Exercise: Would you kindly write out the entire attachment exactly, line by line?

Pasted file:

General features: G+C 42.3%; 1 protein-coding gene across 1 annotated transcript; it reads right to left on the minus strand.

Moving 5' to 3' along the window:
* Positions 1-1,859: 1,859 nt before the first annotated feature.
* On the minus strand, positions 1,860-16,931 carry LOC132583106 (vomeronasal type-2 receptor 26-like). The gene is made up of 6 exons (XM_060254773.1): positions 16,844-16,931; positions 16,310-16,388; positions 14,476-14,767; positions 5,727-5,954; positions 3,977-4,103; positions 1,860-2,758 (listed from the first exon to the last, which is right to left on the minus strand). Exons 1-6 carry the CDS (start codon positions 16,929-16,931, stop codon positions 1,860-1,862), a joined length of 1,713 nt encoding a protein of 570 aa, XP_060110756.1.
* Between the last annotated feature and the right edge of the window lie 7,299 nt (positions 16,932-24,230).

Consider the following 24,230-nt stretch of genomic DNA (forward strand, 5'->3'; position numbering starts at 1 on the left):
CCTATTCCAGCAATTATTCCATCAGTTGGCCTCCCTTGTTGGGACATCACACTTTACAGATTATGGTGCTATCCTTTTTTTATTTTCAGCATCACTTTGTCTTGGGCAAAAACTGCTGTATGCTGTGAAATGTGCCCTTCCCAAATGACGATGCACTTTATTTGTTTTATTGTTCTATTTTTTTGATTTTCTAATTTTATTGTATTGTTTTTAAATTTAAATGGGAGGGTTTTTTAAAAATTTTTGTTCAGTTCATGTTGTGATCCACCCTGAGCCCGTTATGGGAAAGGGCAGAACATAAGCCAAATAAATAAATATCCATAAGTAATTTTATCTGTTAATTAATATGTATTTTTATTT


General features: G+C 42.3%; 1 protein-coding gene across 1 annotated transcript; it reads right to left on the minus strand.

Moving 5' to 3' along the window:
* Positions 1-1,859: 1,859 nt before the first annotated feature.
* On the minus strand, positions 1,860-16,931 carry LOC132583106 (vomeronasal type-2 receptor 26-like). The gene is made up of 6 exons (XM_060254773.1): positions 16,844-16,931; positions 16,310-16,388; positions 14,476-14,767; positions 5,727-5,954; positions 3,977-4,103; positions 1,860-2,758 (listed from the first exon to the last, which is right to left on the minus strand). Exons 1-6 carry the CDS (start codon positions 16,929-16,931, stop codon positions 1,860-1,862), a joined length of 1,713 nt encoding a protein of 570 aa, XP_060110756.1.
* Between the last annotated feature and the right edge of the window lie 7,299 nt (positions 16,932-24,230).

Consider the following 24,230-nt stretch of genomic DNA (forward strand, 5'->3'; position numbering starts at 1 on the left):
CCTATTCCAGCAATTATTCCATCAGTTGGCCTCCCTTGTTGGGACATCACACTTTACAGATTATGGTGCTATCCTTTTTTTATTTTCAGCATCACTTTGTCTTGGGCAAAAACTGCTGTATGCTGTGAAATGTGCCCTTCCCAAATGACGATGCACTTTATTTGTTTTATTGTTCTATTTTTTTGATTTTCTAATTTTATTGTATTGTTTTTAAATTTAAATGGGAGGGTTTTTTAAAAATTTTTGTTCAGTTCATGTTGTGATCCACCCTGAGCCCGTTATGGGAAAGGGCAGAACATAAGCCAAATAAATAAATATCCATAAGTAATTTTATCTGTTAATTAATATGTATTTTTATTT